Creative Labs Zen V Plus (1GB)
- Wide range of functions, FM radio works well, good audio quality
- Hard to navigate, pixilation on screen, poor headphones
While the Zen V Plus isn't a ground breaking device, it performs quite well without any major problems.
Price$ 189.95 (AUD)
Best Deals (Selling at 4 stores)
In a market bombarded with sub-standard 1GB multimedia players, Creative has put some time and effort into their latest version in the Zen series, the Zen V Plus. Available in sizes up to 8GB, the Zen V Plus is a funky little multimedia player which performs well, but is hampered by a slightly pixelated OLED screen and a frustrating control stick.
When it comes to functionality, this product doesn't have any features that make it stand out from the competition. The Zen V Plus supports audio, video and image playback as well as FM radio and a voice recorder.
We tested the audio playback and found it quite good with few problems to report, although the quality of the provided headphones was average. The cloth covered ear bud design doesn't promote comfort and the sound quality was as we expected from outward appearances. The bass was below par and treble struggled to hit the high points in our music. The mid-tones were good, though there was a little loss of instrument separation in the track. When we switched to our own headphones, it became apparent that the poor sound quality was localised to the headphones and not indicative of the player itself. The Zen V Plus supports playback of MP3, WMA, IMA ADPCM and WMA DRM audio formats.
Video playback was good, for what it is. Naturally, we don't expect a device with a 1.5in screen to compete with the larger screen devices on the market. However, we do have to question the validity of having a video feature in such a small device to begin with. The OLED screen showed a few minor pixilation problems and the overall picture quality, while good, could have been improved. In order to transfer video files to the device, software has been included with the retail package which allows users to transcode video (change formats) into the proprietary format of the player.
The Zen supports image playback in JPEG format and has an FM radio function with space for up to 32 preset stations. There is also a built in voice recorder mode and basic calendar and organiser functions. The FM radio works surprisingly well, with reasonable sound quality but the voice recorder mode was fairly average. The built-in microphone was easily able to pick up voice clearly for up to 50cm, but became muffled the further away the source was. This makes it ideal for dictating notes, but not great as a voice recorder for meetings, classes or interviews.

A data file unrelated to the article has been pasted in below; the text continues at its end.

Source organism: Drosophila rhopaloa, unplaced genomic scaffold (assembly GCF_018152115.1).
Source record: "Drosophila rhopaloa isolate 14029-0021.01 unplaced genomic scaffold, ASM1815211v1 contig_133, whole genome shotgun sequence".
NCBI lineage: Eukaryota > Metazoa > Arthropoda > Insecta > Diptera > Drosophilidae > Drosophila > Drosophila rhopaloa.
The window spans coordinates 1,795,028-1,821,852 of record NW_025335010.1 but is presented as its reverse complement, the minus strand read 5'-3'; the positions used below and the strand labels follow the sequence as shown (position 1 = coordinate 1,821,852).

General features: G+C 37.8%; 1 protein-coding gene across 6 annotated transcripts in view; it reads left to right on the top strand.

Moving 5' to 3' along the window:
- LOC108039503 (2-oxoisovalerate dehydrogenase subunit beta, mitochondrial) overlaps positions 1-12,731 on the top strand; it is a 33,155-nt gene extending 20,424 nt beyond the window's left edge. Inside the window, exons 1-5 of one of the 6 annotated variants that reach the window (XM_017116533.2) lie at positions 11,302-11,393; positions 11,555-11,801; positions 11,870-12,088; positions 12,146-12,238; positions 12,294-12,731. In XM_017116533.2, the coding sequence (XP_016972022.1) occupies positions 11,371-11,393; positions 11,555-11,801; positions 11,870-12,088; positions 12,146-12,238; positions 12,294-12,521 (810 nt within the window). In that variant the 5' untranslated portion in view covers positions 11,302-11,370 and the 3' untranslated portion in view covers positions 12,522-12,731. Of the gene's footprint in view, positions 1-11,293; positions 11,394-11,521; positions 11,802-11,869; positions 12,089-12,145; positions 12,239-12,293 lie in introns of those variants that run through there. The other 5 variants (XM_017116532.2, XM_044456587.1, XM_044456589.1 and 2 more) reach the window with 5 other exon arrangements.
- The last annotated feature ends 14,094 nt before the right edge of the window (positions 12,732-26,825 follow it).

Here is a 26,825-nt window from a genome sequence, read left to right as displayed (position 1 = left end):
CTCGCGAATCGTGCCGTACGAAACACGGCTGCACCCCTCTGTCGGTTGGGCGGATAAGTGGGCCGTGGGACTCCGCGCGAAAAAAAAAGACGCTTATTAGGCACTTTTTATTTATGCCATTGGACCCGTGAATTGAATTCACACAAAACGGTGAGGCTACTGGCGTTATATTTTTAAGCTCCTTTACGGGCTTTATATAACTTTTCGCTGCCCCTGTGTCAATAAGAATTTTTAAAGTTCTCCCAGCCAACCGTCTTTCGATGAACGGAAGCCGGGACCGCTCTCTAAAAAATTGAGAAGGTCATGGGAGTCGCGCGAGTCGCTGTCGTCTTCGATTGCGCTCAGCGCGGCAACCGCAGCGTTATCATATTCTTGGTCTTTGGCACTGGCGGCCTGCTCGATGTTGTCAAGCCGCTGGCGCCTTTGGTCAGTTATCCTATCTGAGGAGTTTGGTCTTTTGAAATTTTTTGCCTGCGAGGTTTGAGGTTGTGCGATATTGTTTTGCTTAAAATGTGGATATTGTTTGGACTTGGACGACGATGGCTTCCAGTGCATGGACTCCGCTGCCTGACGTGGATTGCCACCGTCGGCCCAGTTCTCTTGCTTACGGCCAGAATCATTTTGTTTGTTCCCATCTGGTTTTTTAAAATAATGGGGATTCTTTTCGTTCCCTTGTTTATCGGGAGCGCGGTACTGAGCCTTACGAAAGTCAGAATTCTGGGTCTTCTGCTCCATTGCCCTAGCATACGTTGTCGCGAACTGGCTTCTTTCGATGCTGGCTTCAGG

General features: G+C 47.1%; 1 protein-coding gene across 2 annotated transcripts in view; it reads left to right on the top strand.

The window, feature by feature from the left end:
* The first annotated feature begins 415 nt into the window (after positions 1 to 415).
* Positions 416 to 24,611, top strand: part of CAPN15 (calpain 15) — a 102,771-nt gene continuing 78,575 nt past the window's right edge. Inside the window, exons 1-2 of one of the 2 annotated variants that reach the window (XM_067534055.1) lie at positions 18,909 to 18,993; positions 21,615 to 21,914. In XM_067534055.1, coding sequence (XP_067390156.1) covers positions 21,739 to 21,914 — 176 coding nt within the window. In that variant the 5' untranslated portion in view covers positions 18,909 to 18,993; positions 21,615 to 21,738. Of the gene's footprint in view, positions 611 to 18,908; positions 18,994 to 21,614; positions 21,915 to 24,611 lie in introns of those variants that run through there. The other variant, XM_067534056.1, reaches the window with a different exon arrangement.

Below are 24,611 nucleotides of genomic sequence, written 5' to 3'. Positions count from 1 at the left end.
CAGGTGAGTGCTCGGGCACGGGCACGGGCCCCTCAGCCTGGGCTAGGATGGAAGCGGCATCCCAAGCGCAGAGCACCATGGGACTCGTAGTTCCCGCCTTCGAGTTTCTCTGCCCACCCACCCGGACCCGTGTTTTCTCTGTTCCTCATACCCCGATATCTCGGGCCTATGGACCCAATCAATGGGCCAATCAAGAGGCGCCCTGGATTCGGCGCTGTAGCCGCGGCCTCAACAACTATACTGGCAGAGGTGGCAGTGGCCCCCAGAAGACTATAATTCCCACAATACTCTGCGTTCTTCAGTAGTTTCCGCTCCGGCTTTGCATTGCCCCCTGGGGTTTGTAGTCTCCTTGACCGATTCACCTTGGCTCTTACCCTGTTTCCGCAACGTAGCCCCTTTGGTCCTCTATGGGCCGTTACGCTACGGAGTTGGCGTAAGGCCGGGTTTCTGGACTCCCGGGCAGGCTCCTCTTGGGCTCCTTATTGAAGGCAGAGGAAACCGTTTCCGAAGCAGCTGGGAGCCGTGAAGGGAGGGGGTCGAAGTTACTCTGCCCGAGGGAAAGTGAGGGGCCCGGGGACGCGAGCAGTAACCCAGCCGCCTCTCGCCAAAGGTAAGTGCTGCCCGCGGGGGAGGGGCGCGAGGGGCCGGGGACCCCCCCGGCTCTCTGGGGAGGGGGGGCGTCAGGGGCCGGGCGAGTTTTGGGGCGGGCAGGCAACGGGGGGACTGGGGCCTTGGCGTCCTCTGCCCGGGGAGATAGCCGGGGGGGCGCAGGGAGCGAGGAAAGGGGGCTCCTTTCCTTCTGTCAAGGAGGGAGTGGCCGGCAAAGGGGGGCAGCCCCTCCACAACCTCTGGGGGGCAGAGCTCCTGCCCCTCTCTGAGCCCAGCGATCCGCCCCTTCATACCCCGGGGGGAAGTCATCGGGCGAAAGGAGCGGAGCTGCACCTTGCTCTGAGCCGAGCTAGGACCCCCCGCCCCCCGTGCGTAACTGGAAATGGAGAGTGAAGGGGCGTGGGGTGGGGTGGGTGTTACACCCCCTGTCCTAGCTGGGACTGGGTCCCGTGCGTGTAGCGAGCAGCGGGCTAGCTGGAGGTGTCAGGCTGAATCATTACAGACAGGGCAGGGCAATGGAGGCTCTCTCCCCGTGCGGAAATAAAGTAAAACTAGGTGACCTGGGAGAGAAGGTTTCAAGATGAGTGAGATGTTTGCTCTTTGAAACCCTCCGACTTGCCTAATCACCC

The design of the Zen is compact, with rounded edges and a two tone colour scheme. The colours for our review unit were black and orange, but the 1GB version is also available in white with orange trim. There are other colour schemes as well but they are specific to the size of the hard drive. The 2GB model comes in black or white with green trim or pink with white trim, while the 4GB version is black with blue trim. There is an 8GB model available in the United States but no announcements have been made with respect to its availability in this country.
Inset into the front of the device is a navigation control stick. We found it very frustrating as it was too recessed and was uncomfortable to use. If you have small hands, you will most likely not run into the same problems, but we found it a little too unresponsive and difficult to manipulate. If the stick had been a little longer and a little above the front facade, it would have made a world of difference to the overall user experience.
The Zen V Plus has a rechargeable Li-Ion Polymer battery which is charged via USB. Creative reports the battery life as 15 hours of continuous playback which we found to be fairly accurate.
While the Zen V Plus isn't a ground breaking device, it performed quite well without any major problems. The only real issues we encountered were the with the control stick navigation and the slight pixilation on the screen. Overall the Zen V Plus is a good competitor in the 1GB capacity MP3 player market.
Join the Good Gear Guide newsletter!
Most Popular Reviews
- 1 Motorola Moto X (2nd Gen) review: Raising the bar
- 2 Xiaomi Mi4 review: Xiaomi's best yet
- 3 Samsung Galaxy Note Edge review: Lightly flawed, Undeniably special
- 4 Sony Xperia Z3 review: The no-frills flagship
- 5 Samsung's Galaxy Alpha review: A peek into the Galaxy S6
Best Deals on GoodGearGuide
Latest News Articles
- Ghost Linux vulnerability can be exploited through WordPress, other PHP apps
- BT to test 500Mbps broadband over copper in two towns
- The Upload: Your tech news briefing for Friday, January 30
- Military-funded robots can learn by watching YouTube
GGG Evaluation Team
First impression on unpacking the Q702 test unit was the solid feel and clean, minimalist styling.
For work use, Microsoft Word and Excel programs pre-installed on the device are adequate for preparing short documents.
The Fujitsu LifeBook UH574 allowed for great mobility without being obnoxiously heavy or clunky. Its twelve hours of battery life did not disappoint.
The screen was particularly good. It is bright and visible from most angles, however heat is an issue, particularly around the Windows button on the front, and on the back where the battery housing is located.
My first impression after unboxing the Q702 is that it is a nice looking unit. Styling is somewhat minimalist but very effective. The tablet part, once detached, has a nice weight, and no buttons or switches are located in awkward or intrusive positions.